An Open Letter to the Christian Right in America

Dear brothers and sisters in Christ,

I’m finding it difficult to be openly Christian in America today. I’ve heard some of you say that this is hard because Christians are being persecuted. I haven’t experienced persecution. I’m just struggling with the ways in which I hear my faith being used to hurt the very people in whom we’re told we’ll meet Jesus. Can we talk about that?

You and I worship Jesus. We strive to serve him, imitate him, and draw people to him. I’ve seen the love, zeal, courage and self-discipline you bring to this. I’ve volunteered beside you in soup kitchens, sung with you on Sundays, prayed for you and been grateful for your prayers. I know we’re members one of another (Romans 12:5.) Sometimes when we talk about vital political questions we seem to be strangers and adversaries. I hope we can look at the things that divide us without forgetting the things that unite us.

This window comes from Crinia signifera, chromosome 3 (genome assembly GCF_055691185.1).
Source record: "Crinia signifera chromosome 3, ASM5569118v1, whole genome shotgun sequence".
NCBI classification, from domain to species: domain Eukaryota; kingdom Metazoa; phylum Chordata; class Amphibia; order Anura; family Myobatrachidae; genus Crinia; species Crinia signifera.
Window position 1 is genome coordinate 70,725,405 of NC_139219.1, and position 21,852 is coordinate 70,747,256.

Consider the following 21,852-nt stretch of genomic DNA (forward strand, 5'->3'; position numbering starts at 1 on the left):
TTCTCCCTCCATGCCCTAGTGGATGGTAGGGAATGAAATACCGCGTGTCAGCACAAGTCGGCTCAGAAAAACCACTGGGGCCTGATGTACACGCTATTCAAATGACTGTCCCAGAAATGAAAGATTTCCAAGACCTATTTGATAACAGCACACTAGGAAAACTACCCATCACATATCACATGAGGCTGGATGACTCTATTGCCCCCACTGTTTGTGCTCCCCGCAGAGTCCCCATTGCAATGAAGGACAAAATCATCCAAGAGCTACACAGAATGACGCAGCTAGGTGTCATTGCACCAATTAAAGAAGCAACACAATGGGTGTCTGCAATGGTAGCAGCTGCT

We all want to encourage people to encounter Jesus. But how do we speak in Jesus’ name? Do our words draw people in?

I’m a Christian. When I hear some of my fellow progressives describe Christians as ignorant superstitious cruel hypocritical bigots, I feel shamed and furious. Sometimes I remember that I am supposed to pray for people in those moments, and to try to understand the hurt that may lie behind their words. Too often I just resent them.

I’m also a progressive and a Medicaid recipient. When I hear some of you describing Medicaid recipients as lazy welfare leeches, or progressives as enemies of our country and our God, I respond with the same blend of shame and fury, the same struggle to pray and listen rather than striking back. I suspect that non-Christian progressives have a similar response—and some may generalize that response to all Christians, whom they associate with the angriest speakers they’ve heard.